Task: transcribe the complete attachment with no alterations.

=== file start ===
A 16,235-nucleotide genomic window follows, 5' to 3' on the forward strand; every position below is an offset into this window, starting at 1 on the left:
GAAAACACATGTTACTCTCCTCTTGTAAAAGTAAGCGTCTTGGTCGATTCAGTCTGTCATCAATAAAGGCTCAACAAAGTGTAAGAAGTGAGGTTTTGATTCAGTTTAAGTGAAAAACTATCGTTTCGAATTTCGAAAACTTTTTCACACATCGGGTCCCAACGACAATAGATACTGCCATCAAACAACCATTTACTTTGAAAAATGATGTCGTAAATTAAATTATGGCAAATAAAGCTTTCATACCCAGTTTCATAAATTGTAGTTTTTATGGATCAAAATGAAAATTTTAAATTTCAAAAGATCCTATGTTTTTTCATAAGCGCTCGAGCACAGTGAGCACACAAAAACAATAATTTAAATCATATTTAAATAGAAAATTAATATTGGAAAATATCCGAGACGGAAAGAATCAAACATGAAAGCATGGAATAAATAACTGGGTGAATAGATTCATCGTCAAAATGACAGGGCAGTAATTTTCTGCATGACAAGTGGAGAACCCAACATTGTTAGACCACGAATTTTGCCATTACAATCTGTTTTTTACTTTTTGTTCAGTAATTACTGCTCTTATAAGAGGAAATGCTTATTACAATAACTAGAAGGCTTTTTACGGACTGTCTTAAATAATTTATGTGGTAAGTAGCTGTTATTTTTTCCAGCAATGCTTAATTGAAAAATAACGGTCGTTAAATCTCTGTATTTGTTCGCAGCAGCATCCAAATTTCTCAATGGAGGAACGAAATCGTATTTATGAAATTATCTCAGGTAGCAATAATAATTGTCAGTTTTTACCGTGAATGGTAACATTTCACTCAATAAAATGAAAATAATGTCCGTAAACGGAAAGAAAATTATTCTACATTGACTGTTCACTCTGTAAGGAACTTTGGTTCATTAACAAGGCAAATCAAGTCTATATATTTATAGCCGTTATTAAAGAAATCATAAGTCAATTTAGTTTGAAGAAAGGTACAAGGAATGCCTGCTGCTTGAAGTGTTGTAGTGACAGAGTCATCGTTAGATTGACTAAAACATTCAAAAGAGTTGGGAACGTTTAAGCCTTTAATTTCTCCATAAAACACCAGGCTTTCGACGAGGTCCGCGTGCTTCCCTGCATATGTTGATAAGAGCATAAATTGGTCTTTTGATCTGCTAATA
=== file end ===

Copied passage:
A 16,235-nucleotide genomic window follows, 5' to 3' on the forward strand; every position below is an offset into this window, starting at 1 on the left:
GAAAACACATGTTACTCTCCTCTTGTAAAAGTAAGCGTCTTGGTCGATTCAGTCTGTCATCAATAAAGGCTCAACAAAGTGTAAGAAGTGAGGTTTTGATTCAGTTTAAGTGAAAAACTATCGTTTCGAATTTCGAAAACTTTTTCACACATCGGGTCCCAACGACAATAGATACTGCCATCAAACAACCATTTACTTTGAAAAATGATGTCGTAAATTAAATTATGGCAAATAAAGCTTTCATACCCAGTTTCATAAATTGTAGTTTTTATGGATCAAAATGAAAATTTTAAATTTCAAAAGATCCTATGTTTTTTCATAAGCGCTCGAGCACAGTGAGCACACAAAAACAATAATTTAAATCATATTTAAATAGAAAATTAATATTGGAAAATATCCGAGACGGAAAGAATCAAACATGAAAGCATGGAATAAATAACTGGGTGAATAGATTCATCGTCAAAATGACAGGGCAGTAATTTTCTGCATGACAAGTGGAGAACCCAACATTGTTAGACCACGAATTTTGCCATTACAATCTGTTTTTTACTTTTTGTTCAGTAATTACTGCTCTTATAAGAGGAAATGCTTATTACAATAACTAGAAGGCTTTTTACGGACTGTCTTAAATAATTTATGTGGTAAGTAGCTGTTATTTTTTCCAGCAATGCTTAATTGAAAAATAACGGTCGTTAAATCTCTGTATTTGTTCGCAGCAGCATCCAAATTTCTCAATGGAGGAACGAAATCGTATTTATGAAATTATCTCAGGTAGCAATAATAATTGTCAGTTTTTACCGTGAATGGTAACATTTCACTCAATAAAATGAAAATAATGTCCGTAAACGGAAAGAAAATTATTCTACATTGACTGTTCACTCTGTAAGGAACTTTGGTTCATTAACAAGGCAAATCAAGTCTATATATTTATAGCCGTTATTAAAGAAATCATAAGTCAATTTAGTTTGAAGAAAGGTACAAGGAATGCCTGCTGCTTGAAGTGTTGTAGTGACAGAGTCATCGTTAGATTGACTAAAACATTCAAAAGAGTTGGGAACGTTTAAGCCTTTAATTTCTCCATAAAACACCAGGCTTTCGACGAGGTCCGCGTGCTTCCCTGCATATGTTGATAAGAGCATAAATTGGTCTTTTGATCTGCTAATA